The latest book out from Bioware set in the Dragon Age universe, I poured through Last Flight in a single night. Like all of the Dragon Age novels, it's a cut above your typical Dungeons and Dragons fair, and has a lot going for it. Still, I feel the book is somewhat marred by its ending and has somewhat less interesting subject matter than previous volumes. Those who enjoy the setting, however, will adore several revelations about the game world's lore and it is a good fantasy novel.
Just not a great one.
The premise of Last Flight is a group of mage refugees from the Mage-Templar War, set up in Dragon Age: Asunder, have joined the Grey Wardens to escape the fighting. They are put to work studying the ancient lore of the Grey Wardens and one of them stumbles on a account of the Fourth Blight.
Blights, for non-fans of the game, is something akin to a combination of zombie-invasion and Orc attack. This account sheds light on the extinction of the griffon race, the morality of the Grey Wardens, and the dangers of Blood Magic.
I'm not a fan of books which don't have anything to say about the real world and I'm pleased to say this book does have a message. It's an analysis of the consequences of an "ends justify the means" mentality. While the protagonist of Dragon Age: Origins can be anything from a bog-standard fantasy hero to a ruthless murderer to Mage Jesus, the Grey Wardens he belongs to have this as their bailiwick.
Grey Wardens swear to do anything to stop the Blight, no matter how heinous, and are willing to give their lives to do it. Indeed, every Grey Warden does give their life to stop the Blight because the source of their powers eventually kills them.
A lesser writer would have universally condemned this attitude or puffed it up. Liane Merciel, however, presents ruthlessness' upsides and downsides. We see why the Wardens do what they do and the sometimes disgusting things they need to do. We see them abandon refugees to die, lie to the public, literally prostitute themselves (a male for once), and animal experimentation. None of this is presented as a good thing but sometimes it works.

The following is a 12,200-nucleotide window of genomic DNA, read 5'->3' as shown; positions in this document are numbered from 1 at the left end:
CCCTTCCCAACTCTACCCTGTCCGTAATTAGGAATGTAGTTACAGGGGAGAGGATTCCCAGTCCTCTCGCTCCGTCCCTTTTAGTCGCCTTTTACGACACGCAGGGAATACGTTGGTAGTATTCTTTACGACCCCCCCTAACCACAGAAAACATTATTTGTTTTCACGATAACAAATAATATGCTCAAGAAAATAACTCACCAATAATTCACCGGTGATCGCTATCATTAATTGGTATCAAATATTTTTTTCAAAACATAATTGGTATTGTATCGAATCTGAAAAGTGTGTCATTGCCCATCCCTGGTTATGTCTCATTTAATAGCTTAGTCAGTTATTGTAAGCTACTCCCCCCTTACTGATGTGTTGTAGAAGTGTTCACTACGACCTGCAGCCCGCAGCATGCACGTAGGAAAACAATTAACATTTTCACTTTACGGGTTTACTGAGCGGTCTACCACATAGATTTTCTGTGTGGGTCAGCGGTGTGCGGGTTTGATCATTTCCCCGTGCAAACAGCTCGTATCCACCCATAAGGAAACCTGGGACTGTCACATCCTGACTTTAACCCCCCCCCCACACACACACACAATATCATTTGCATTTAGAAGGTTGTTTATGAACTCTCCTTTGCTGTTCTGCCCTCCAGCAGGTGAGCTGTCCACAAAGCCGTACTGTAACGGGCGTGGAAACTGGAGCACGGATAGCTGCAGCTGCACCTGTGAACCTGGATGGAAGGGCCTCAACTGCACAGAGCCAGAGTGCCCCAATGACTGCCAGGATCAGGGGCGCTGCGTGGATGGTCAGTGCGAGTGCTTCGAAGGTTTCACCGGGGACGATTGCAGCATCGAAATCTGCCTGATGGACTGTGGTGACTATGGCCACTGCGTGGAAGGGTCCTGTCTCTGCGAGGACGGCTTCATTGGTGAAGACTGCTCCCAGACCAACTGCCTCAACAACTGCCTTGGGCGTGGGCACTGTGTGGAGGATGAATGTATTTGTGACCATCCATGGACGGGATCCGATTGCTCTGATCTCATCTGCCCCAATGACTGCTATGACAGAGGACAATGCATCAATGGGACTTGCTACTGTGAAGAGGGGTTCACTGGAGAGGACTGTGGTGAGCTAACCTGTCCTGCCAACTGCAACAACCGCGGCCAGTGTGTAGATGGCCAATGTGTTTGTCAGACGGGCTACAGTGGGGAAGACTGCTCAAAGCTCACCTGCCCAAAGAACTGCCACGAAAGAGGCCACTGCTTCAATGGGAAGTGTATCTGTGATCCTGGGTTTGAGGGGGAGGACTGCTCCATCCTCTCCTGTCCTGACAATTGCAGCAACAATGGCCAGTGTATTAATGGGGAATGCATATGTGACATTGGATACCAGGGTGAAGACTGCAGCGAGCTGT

Not always, though.
Much like Zombie Apocalypses, the Blight is an excellent way of exploring the extremes of human morality. When faced with a natural disaster meets war situation like the Blight, what are the limits to what a person should be willing to do to survive?
The Grey Wardens believe anything is justified and while the book doesn't go into some of the worst things I've seen in such fiction, it touches on enough of them you get the idea how this sort of attitude can blind you to other options. When you assume ruthlessness is the path of the strong, you begin to think any other way is weak.
This is embodied in the treatment of the griffons. The griffons are gigantic eagle and lion hybrids which are used as flying mounts by the Grey Wardens. They represent the best in the Grey Wardens and are symbols of their higher natures. Despite "only" being animals, the griffons are presented as noble, beautiful, and intelligent beasts. They trust the Grey Wardens and should, theoretically, be treated with respect in return.
Instead, the Grey Wardens find a means to make them more effective fighting machines at the cost of the griffons' lives. What follows is a story of exploitation, cruelty, and the consequences of messing with nature's delicate balance. It's a good metaphor with Blood Magic serving as a nice stand-in for both science and industry but sadly gets undercut by its ending.
Without spoiling anything, I can't help but feel the story of the griffons' extinction would have been better without the sliver of hope provided at the end. It worked in The Lorax but in real-life, there are no take-backs and the world is diminished every time we let a species go extinct. Letting them stand as a monument to the selfishness of humanity, even in theoretical good-cause, would have made the story more powerful.
In conclusion, Last Flight is a book with a lot going for it. It is an interesting premise, gives good insight into what a long-standing Blight is like, shows how Blood Magic works in the setting in greater-detail, and has something to say about morality. The environmental message is neither heavy-handed nor easy-to-miss. I liked the majority of the characters, even though only a couple of them were underdeveloped. In short, I suggest you pick this book up if you like fantasy or Dragon Age in particular. Just don't expect to be blown away.
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